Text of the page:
WASHINGTON, DC – Today, U.S. Senator Sherrod Brown (D-OH) today secured an amendment to the final Labor, Health and Human Services, Education, and Related Agencies (L-HHS) Appropriations Bill to boost participation in federal programs that detect and treat black lung disease among coal miners. The current participation rate in the federal screening program is about 35 percent among active miners and even lower among non-active miners. Increasing participation in the program could help save lives by early identification of black lung and give us a better understanding on how to treat black lung. The final appropriations package has been agreed to by the House and the Senate. Now that the bill has passed the Senate, it now heads to the House for final passage before heading to the President’s desk to be signed into law.
Brown introduced the amendment to the bill alongside Senators Mark R. Warner (D-VA), Shelley Moore Capito (R-WV), Tim Kaine (D-VA), Joe Manchin (D-WV), and Bob Casey (D-PA).
“Ohio miners put their health at risk to power our country. Finding ways to increase outreach and miner participation in the screenings that help prevent and manage conditions like black lung is the least we can do,” said Brown.
This amendment would require the National Institute for Occupational Safety and Health (NIOSH) to submit a report to Congress on potential barriers to participation in the Coal Workers’ Health Surveillance Program. The amendment would require the following information in the NIOSH report:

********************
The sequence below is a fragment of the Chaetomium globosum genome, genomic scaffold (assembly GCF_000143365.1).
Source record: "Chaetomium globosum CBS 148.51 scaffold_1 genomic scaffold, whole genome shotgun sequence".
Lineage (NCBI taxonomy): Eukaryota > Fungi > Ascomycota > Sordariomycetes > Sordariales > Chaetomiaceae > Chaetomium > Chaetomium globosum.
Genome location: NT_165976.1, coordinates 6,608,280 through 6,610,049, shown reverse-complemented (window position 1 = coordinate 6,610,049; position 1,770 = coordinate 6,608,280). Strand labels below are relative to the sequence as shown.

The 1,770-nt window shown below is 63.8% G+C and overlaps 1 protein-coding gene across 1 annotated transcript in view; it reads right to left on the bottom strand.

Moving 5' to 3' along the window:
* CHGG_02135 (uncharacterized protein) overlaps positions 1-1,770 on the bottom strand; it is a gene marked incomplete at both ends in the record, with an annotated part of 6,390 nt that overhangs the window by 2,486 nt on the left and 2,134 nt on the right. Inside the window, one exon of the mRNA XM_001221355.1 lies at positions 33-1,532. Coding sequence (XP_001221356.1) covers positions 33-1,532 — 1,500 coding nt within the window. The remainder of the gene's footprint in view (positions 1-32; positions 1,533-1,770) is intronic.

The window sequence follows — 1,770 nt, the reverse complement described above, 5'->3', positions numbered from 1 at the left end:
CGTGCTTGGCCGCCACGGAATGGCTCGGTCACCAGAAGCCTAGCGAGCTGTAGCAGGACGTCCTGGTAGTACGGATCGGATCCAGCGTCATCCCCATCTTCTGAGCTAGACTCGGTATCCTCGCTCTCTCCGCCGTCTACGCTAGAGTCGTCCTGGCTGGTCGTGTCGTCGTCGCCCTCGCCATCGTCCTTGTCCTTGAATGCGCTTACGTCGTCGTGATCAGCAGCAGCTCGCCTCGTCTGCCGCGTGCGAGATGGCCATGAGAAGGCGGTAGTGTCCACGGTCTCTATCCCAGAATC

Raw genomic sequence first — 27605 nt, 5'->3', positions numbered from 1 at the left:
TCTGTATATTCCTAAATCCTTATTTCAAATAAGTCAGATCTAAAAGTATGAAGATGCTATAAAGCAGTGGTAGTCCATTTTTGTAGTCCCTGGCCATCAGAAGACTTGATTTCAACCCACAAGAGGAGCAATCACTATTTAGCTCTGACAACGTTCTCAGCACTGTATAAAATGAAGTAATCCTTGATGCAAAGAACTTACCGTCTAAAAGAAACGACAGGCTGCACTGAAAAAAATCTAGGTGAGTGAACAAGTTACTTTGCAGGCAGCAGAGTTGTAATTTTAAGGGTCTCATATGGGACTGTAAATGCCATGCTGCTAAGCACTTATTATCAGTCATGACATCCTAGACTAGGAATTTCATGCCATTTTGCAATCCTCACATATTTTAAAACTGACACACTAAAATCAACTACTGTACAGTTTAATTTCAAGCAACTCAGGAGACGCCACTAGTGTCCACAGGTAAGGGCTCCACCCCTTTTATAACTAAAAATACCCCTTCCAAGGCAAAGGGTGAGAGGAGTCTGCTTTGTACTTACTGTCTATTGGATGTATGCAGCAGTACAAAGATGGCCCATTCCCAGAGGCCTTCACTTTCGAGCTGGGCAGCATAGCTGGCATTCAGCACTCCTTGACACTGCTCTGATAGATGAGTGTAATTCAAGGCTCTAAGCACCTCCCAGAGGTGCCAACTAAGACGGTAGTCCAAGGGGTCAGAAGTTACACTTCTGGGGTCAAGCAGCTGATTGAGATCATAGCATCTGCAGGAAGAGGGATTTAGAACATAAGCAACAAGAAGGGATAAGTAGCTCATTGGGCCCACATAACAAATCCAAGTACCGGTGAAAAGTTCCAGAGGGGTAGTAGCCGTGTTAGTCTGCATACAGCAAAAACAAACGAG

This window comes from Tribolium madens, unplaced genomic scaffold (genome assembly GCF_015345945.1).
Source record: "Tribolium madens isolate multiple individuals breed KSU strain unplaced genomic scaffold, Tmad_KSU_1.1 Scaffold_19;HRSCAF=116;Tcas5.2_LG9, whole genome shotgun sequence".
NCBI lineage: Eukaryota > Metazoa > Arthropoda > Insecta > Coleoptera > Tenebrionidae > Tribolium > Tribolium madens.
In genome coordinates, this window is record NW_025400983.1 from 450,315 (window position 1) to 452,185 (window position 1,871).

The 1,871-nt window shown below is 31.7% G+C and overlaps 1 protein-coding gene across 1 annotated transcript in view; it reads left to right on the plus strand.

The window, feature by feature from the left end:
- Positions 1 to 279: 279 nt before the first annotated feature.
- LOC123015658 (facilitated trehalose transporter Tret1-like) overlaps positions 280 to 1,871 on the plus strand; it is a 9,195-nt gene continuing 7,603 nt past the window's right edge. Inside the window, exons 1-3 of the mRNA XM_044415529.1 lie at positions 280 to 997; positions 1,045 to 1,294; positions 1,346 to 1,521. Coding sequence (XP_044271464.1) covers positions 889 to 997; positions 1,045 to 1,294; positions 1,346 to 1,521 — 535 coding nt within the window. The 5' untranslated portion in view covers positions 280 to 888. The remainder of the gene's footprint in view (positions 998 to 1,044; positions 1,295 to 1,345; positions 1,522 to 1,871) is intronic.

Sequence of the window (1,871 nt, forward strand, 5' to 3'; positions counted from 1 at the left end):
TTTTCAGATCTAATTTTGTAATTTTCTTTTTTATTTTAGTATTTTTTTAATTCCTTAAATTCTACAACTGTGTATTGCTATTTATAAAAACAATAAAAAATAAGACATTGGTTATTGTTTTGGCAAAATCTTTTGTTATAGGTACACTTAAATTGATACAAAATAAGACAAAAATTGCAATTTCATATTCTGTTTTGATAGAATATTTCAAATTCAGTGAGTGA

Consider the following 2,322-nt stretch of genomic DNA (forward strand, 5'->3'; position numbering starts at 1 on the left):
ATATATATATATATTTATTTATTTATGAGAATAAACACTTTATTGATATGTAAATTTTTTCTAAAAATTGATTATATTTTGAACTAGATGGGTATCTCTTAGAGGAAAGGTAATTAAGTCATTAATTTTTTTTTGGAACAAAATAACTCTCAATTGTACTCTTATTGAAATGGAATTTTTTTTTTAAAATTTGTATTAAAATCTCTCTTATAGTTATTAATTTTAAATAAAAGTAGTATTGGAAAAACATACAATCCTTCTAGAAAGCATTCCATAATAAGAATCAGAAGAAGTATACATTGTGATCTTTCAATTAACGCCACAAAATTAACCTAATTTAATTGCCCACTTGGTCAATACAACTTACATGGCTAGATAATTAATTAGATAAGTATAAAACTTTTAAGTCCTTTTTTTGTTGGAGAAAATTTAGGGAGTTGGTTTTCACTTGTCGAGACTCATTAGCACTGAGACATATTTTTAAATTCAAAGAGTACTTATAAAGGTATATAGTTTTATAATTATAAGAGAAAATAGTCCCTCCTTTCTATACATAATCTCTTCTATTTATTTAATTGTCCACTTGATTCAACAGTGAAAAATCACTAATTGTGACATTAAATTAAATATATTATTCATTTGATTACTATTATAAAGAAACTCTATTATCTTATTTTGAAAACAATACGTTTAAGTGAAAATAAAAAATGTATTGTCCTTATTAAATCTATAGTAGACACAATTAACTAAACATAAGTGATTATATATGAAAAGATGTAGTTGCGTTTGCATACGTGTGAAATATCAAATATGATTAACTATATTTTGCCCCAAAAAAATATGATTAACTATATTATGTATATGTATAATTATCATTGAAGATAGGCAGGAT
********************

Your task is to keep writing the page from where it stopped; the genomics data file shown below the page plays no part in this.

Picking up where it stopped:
- Includes a description of what active and non-active coal miner populations are currently covered by the CWHSP.
- Identify and describe potential barriers that limit active and non-active coal miner participation in the CWHSP.
- Describe current and/or planned outreach efforts to improve participation of active and non-active coal miners in periodic health surveillance.
According to a recent study published in the American Journal of Public Health, cases of black lung have significantly increased and are at a 25 year high in Appalachian coal mining states.
Brown also recently announced that the Centers for Disease Control and Prevention’s (CDC) NIOSH was in Ohio to host black lung screenings for miners across Southeast Ohio. NIOSH’s Mobile Occupational Safety and Health Unit visited various locations throughout Ohio, where miners were able to stop by and get a free health exam that included a chest radiograph, a breathing test and blood pressure screening.
Brown has been fighting to protect Ohio miners’ safety and healthcare by introducing legislation to ensure miners affected by Black Lung receive the benefits they deserve.
In December, Brown led his colleagues in urging Secretary of Labor Alexander Acosta to protect mine safety and miners’ health by protecting a recent rule aimed at limiting miners’ exposure to respirable coal mine dust. This came after the rule was listed among a number of rules to be re-examined for elimination.
Brown has also conducted roundtables and met with retired Ohio miners, as he has been fighting to protect their hard-earned healthcare coverage and retirement security. In January, Brown reintroduced his bipartisan bill, the Miners Protection Act, with U.S. Sens. Rob Portman (R-OH), Joe Manchin (D-WV) and Shelley Moore Capito (R-WV). Their bill would address the shortfall in the United Mineworkers of America (UMWA) 1974 pension plan and make healthcare coverage permanent for retirees. Brown was able to secure his provision in the government spending bill in May 2017.